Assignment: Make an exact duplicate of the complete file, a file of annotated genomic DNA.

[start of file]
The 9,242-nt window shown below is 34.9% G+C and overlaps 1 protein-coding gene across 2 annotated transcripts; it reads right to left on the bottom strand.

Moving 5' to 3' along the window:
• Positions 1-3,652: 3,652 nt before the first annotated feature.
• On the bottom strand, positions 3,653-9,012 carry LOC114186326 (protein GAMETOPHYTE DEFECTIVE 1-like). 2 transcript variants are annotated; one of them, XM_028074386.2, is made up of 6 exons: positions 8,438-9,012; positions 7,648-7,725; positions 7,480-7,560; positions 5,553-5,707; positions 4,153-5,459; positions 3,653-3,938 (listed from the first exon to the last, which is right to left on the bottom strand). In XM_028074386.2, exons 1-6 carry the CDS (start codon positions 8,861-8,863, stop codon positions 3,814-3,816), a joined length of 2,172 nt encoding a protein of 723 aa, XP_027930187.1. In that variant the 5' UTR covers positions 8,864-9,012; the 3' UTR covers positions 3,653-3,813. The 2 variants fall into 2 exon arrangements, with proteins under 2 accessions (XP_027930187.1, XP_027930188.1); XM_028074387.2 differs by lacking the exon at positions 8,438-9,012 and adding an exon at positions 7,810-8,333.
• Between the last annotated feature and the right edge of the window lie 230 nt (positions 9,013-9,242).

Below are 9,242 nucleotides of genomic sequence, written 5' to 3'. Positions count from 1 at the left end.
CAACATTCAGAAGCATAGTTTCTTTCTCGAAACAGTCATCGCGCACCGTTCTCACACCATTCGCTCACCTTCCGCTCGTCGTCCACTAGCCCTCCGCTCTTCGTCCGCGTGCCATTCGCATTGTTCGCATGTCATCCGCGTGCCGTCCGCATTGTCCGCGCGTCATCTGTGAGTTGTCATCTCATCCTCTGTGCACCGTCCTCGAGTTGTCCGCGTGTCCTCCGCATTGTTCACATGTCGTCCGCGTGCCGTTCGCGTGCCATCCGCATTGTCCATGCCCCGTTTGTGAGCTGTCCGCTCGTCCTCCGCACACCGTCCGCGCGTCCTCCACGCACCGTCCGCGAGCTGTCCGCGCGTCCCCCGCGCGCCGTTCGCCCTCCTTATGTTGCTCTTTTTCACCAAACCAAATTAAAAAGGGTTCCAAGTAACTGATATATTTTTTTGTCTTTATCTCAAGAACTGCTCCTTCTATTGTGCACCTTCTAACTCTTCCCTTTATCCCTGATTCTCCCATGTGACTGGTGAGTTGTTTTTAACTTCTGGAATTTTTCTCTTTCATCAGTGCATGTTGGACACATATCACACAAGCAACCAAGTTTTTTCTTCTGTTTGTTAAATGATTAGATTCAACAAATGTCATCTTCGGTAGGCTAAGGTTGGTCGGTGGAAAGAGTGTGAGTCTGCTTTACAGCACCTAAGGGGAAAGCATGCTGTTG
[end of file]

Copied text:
The 9,242-nt window shown below is 34.9% G+C and overlaps 1 protein-coding gene across 2 annotated transcripts; it reads right to left on the bottom strand.

Moving 5' to 3' along the window:
• Positions 1-3,652: 3,652 nt before the first annotated feature.
• On the bottom strand, positions 3,653-9,012 carry LOC114186326 (protein GAMETOPHYTE DEFECTIVE 1-like). 2 transcript variants are annotated; one of them, XM_028074386.2, is made up of 6 exons: positions 8,438-9,012; positions 7,648-7,725; positions 7,480-7,560; positions 5,553-5,707; positions 4,153-5,459; positions 3,653-3,938 (listed from the first exon to the last, which is right to left on the bottom strand). In XM_028074386.2, exons 1-6 carry the CDS (start codon positions 8,861-8,863, stop codon positions 3,814-3,816), a joined length of 2,172 nt encoding a protein of 723 aa, XP_027930187.1. In that variant the 5' UTR covers positions 8,864-9,012; the 3' UTR covers positions 3,653-3,813. The 2 variants fall into 2 exon arrangements, with proteins under 2 accessions (XP_027930187.1, XP_027930188.1); XM_028074387.2 differs by lacking the exon at positions 8,438-9,012 and adding an exon at positions 7,810-8,333.
• Between the last annotated feature and the right edge of the window lie 230 nt (positions 9,013-9,242).

Below are 9,242 nucleotides of genomic sequence, written 5' to 3'. Positions count from 1 at the left end.
CAACATTCAGAAGCATAGTTTCTTTCTCGAAACAGTCATCGCGCACCGTTCTCACACCATTCGCTCACCTTCCGCTCGTCGTCCACTAGCCCTCCGCTCTTCGTCCGCGTGCCATTCGCATTGTTCGCATGTCATCCGCGTGCCGTCCGCATTGTCCGCGCGTCATCTGTGAGTTGTCATCTCATCCTCTGTGCACCGTCCTCGAGTTGTCCGCGTGTCCTCCGCATTGTTCACATGTCGTCCGCGTGCCGTTCGCGTGCCATCCGCATTGTCCATGCCCCGTTTGTGAGCTGTCCGCTCGTCCTCCGCACACCGTCCGCGCGTCCTCCACGCACCGTCCGCGAGCTGTCCGCGCGTCCCCCGCGCGCCGTTCGCCCTCCTTATGTTGCTCTTTTTCACCAAACCAAATTAAAAAGGGTTCCAAGTAACTGATATATTTTTTTGTCTTTATCTCAAGAACTGCTCCTTCTATTGTGCACCTTCTAACTCTTCCCTTTATCCCTGATTCTCCCATGTGACTGGTGAGTTGTTTTTAACTTCTGGAATTTTTCTCTTTCATCAGTGCATGTTGGACACATATCACACAAGCAACCAAGTTTTTTCTTCTGTTTGTTAAATGATTAGATTCAACAAATGTCATCTTCGGTAGGCTAAGGTTGGTCGGTGGAAAGAGTGTGAGTCTGCTTTACAGCACCTAAGGGGAAAGCATGCTGTTG